You keep the door open, but leave the porch light off.
If people need you, they will find you. And if you need them -- well, you'll do nothing. Because that's what you do.
You once had friends who sang in perfect harmony. At this point in time, they don't call you anymore. And your plan for this is to do nothing about it. The distance grows greater. Eventually, they forget about you.
You are, ultimately, forgettable. This isn't a problem in and of itself. People move on because they must. But having become comfortable with this is why you remain in the shadows, so don't blame anyone but yourself for refusing to light your candle in the darkness.
The reality of this is that you have an insatiable, obsessive-compulsive need to always feel like you've started over. A clean slate. Tabula rasa. A sound mind is a clear one.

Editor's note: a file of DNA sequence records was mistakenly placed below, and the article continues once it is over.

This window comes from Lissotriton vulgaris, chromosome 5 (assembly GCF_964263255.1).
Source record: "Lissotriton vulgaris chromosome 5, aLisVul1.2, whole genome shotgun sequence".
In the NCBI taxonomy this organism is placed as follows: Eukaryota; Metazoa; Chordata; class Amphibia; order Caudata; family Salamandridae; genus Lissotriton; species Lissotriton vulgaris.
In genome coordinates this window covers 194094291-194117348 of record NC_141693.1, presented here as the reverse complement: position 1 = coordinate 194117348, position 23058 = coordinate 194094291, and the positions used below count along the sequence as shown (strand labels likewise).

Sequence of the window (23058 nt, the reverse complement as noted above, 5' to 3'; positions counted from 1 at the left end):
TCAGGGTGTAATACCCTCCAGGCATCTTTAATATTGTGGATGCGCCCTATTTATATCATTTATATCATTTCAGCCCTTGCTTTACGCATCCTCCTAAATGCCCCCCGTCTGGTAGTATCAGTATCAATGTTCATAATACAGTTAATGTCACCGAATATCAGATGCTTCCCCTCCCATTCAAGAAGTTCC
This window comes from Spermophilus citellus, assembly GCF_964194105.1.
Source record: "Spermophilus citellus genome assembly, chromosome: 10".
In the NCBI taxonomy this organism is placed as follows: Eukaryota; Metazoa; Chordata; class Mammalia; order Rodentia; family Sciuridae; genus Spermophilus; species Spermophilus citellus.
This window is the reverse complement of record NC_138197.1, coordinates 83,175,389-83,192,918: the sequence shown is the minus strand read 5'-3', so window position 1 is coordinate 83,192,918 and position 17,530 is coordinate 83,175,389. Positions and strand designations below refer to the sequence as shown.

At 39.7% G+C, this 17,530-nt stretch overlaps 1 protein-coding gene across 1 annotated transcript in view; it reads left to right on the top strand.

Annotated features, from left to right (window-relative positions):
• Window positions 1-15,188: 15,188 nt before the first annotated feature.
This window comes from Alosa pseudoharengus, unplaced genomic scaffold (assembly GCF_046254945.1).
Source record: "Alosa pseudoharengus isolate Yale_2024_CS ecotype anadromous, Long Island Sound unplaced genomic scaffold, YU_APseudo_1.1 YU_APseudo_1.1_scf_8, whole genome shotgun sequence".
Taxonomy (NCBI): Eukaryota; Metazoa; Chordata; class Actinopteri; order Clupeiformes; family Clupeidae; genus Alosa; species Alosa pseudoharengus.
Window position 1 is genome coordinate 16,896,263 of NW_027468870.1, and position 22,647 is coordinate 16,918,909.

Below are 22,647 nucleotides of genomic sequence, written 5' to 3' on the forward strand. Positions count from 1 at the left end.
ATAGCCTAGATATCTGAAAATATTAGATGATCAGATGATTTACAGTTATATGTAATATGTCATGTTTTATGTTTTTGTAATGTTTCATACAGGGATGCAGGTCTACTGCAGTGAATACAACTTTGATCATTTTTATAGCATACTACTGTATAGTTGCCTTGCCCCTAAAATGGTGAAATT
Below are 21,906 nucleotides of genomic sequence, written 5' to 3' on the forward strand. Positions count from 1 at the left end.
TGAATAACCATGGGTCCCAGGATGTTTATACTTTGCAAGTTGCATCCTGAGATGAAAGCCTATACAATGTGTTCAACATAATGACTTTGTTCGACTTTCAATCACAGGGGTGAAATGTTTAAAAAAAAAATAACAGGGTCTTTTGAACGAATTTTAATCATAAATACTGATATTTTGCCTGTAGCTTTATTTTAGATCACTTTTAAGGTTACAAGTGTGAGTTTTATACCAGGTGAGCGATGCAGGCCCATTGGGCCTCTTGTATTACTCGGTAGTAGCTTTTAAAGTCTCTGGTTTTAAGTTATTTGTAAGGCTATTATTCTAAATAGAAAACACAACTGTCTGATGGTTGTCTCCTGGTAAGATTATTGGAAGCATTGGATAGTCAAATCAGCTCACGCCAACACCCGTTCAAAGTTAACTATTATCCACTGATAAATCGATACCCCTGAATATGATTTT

The disadvantages of this are that the records you once sought to keep -- your blog entries that disappeared into the void, your YouTube videos that got eaten by the Google+ debacle -- they're gone. But you don't miss them. If they hadn't become indelible memories by now, then they weren't really that great after all. That's what you tell yourself. Are you right?
You might be comfortable eradicating your own records, and staying out of sight until the wrinkle you left in other people's memories is smoothed out by the new calendar page. But other people aren't like you. Some will keep those calendar pages in old cigar boxes and look at your writing when they want to remember.
And where will you be? Somewhere in the dark? Holding a candle you refuse to light?
Or will you finally turn on your porch light before you must, inevitably, lock the door for the last time?
Fine. Burn the records. Just remember: You will never be able to disappear completely. You can set fire to memories if you want to forget them as much as you've been forgotten.
But there will always be ashes.
You, circa 2014